On the run I went to work on the first lap pretending that I only had a half-marathon to run. I told myself it was like racing Oceanside 70.3 or any other half and I should just get the legs moving fast until they come around. It took about five miles or so to settle into a groove and I just started ticking off two-mile intervals. At this point, Carrie Lester was still ahead of me by a couple of minutes but I was just trying to focus on my race and my pacing. I must have nailed my Herbalife24 nutrition on the bike because I had absolutely no stomach issues the entire run and didn’t have to use the porta-potties once, which has NEVER happened. My HOKA ONE ONE’s were amazing: so light and quick. And I had support crew ALL over the course—thank you so much to each and every one of you for breaking up every single mile with a friendly face to see. I made it through the first lap sticking to my own run pacing and then continued to feel solid through the second lap, something that has also never happened. I usually fade around the 18-20mile mark, which I think I did slightly, but nothing crazy. In the end: 3:00:49. FINALLY!!!! I couldn’t believe it!!! I had reached the goal I had been targeting for 2 years. Crazy what sticking to your own personal race plan and focusing on what you and only you can do! 🙂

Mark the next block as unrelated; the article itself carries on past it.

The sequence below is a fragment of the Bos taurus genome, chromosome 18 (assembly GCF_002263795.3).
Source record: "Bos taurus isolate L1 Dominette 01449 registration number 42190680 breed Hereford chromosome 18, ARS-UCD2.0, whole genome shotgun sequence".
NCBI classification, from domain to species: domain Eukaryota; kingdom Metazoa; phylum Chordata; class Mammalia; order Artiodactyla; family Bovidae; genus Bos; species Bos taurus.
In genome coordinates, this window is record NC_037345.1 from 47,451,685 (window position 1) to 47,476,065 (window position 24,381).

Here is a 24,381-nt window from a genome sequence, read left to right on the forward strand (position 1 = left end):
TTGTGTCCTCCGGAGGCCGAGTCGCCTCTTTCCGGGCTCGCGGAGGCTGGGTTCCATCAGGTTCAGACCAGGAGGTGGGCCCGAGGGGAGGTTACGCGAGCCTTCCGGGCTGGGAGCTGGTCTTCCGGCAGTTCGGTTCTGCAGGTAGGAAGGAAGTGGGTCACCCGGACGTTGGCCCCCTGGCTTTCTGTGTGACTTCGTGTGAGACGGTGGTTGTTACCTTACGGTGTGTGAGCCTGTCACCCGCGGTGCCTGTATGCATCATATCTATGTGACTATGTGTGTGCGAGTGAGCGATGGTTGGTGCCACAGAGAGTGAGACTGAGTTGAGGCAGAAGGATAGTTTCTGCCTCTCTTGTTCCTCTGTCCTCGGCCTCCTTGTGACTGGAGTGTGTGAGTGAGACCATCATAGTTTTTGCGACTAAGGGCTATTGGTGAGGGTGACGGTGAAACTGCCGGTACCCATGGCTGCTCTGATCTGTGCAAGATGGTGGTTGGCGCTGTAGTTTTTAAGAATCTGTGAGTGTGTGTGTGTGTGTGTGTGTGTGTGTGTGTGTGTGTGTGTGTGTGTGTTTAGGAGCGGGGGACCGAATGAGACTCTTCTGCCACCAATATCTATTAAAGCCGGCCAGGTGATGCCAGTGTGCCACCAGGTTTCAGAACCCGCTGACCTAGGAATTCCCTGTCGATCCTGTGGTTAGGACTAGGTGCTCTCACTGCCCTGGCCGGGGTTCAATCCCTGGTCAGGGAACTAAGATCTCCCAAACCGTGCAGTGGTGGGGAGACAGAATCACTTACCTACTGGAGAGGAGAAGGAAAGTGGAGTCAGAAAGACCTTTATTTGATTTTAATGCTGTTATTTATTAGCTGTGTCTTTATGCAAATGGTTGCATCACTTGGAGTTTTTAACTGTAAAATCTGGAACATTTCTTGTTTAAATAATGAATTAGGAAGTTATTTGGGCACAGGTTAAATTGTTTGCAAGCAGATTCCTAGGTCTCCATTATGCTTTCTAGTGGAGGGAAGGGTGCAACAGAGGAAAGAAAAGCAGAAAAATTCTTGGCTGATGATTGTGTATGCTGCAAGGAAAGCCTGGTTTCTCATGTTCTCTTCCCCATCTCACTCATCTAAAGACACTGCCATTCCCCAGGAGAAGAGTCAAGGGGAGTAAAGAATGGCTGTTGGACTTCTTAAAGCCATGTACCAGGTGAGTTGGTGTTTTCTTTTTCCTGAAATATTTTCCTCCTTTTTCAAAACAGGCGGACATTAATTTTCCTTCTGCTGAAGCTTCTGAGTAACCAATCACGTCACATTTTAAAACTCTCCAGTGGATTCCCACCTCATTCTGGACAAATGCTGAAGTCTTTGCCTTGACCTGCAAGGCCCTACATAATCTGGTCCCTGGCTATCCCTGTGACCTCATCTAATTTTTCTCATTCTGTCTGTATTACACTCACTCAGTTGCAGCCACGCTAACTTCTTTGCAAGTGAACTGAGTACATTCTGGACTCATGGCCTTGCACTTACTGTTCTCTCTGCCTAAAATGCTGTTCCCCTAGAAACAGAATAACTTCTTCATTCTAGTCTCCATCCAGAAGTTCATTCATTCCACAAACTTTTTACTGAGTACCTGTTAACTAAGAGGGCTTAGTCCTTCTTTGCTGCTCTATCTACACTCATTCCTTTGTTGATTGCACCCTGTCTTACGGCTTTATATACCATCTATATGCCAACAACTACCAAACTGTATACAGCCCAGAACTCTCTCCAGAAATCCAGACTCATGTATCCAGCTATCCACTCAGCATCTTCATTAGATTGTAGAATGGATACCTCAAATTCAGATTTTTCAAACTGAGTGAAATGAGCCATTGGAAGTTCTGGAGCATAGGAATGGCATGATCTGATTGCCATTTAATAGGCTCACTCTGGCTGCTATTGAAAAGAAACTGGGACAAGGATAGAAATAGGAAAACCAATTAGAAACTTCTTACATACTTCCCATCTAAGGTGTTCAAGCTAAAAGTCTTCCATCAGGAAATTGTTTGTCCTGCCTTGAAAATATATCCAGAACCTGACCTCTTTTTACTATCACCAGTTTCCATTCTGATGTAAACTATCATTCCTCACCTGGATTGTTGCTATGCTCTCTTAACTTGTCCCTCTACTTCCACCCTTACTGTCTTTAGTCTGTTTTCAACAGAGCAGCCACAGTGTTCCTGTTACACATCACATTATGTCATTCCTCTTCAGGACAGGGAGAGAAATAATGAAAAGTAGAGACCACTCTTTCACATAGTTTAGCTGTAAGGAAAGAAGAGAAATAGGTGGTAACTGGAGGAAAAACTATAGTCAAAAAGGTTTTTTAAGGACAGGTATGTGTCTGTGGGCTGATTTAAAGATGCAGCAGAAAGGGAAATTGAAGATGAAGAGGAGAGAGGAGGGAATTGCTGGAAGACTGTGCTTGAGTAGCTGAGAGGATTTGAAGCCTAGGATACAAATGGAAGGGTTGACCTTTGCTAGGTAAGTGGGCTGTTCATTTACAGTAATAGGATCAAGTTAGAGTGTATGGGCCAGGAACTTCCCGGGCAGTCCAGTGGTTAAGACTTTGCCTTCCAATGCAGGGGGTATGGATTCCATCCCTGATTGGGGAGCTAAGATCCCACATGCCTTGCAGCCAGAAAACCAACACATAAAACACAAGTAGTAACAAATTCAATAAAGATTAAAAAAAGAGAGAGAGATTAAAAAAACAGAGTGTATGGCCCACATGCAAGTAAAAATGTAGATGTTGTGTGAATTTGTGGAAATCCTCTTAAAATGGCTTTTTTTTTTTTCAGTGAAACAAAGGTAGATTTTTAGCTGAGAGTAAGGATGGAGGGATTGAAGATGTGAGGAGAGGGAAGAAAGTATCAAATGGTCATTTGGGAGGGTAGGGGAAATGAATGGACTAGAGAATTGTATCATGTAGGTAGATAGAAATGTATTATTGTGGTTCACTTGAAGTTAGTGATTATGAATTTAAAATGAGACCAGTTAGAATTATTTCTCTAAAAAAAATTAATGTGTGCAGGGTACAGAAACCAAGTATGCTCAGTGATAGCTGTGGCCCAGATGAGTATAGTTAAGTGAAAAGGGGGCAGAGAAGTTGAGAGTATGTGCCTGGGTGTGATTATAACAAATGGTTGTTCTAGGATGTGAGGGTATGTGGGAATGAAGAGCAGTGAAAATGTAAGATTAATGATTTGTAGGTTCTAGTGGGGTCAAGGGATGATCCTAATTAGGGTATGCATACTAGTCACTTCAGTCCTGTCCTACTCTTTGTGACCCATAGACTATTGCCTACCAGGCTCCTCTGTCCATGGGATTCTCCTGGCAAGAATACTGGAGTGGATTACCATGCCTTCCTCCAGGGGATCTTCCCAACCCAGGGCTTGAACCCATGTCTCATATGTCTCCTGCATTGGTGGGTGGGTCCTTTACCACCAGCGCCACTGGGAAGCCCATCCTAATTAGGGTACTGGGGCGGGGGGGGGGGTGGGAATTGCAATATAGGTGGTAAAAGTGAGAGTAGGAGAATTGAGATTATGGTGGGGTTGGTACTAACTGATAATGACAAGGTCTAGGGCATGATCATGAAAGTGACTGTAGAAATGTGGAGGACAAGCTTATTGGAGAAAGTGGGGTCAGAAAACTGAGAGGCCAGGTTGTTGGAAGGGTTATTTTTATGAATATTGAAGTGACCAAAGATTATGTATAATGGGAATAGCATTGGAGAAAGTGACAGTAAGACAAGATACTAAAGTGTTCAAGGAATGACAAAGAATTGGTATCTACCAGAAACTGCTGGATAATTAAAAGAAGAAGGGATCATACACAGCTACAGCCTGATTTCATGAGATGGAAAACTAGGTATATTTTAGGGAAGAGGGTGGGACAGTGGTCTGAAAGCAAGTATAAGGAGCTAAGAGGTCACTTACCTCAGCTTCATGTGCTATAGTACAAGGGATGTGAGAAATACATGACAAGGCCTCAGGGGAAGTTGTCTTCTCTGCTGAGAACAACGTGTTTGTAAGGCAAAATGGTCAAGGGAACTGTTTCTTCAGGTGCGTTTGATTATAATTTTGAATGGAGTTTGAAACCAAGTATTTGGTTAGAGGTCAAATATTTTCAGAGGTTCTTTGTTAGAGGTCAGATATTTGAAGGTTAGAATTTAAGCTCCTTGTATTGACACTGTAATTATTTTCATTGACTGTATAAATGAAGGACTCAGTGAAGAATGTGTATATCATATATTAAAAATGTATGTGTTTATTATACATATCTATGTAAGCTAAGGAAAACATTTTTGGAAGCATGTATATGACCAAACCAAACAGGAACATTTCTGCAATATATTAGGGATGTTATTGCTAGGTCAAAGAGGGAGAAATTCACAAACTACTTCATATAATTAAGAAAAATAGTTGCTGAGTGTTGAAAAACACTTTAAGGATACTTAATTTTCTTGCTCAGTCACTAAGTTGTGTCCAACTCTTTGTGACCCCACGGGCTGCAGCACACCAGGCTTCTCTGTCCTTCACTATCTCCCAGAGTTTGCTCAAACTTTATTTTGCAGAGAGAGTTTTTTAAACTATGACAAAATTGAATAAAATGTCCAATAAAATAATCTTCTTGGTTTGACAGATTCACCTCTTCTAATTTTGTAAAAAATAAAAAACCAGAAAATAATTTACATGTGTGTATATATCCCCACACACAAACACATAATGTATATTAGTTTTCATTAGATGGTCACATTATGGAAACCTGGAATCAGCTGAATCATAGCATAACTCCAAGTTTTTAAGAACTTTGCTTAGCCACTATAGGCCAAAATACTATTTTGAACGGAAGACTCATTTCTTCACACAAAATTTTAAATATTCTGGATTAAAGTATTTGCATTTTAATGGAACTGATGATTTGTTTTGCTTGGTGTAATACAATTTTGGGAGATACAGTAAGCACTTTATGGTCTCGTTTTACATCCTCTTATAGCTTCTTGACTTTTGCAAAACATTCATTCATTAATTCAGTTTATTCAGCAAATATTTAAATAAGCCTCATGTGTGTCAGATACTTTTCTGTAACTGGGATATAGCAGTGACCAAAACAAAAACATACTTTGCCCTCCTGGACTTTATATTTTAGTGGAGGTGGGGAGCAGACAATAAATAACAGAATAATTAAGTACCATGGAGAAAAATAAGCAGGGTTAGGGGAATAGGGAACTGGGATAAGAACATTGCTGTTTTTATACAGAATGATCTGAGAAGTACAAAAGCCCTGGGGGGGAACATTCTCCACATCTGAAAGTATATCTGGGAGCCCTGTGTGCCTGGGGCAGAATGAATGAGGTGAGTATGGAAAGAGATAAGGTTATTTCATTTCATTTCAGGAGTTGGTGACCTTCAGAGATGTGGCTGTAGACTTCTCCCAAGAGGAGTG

If you’ve never seen the Ironman Arizona course, I’ll describe the run course: 80% of it is a cement path, so the second I stopped moving at the finish line, I knew I would barely be walking for at least a week. On top of a harsh course, my left calf was still completely knotted/sore from the cramp I got in the swim. I spent the three days after the race rotating between hot epsom salt baths and elevating my legs with my Marc Pro on. I could barely walk so at least my MarcPro was keeping the blood flowing. I also slept using the Marc Pro for the first three days after the race just to try and keep some blood flow through the night! The end result? Although my legs WERE trashed, by the end of the week following Arizona I felt like I’d returned mostly to normal. It’s really nice to have a tool that allows you to recover while you’re basically doing nothing (except watching House Hunters or catching up on work for the business).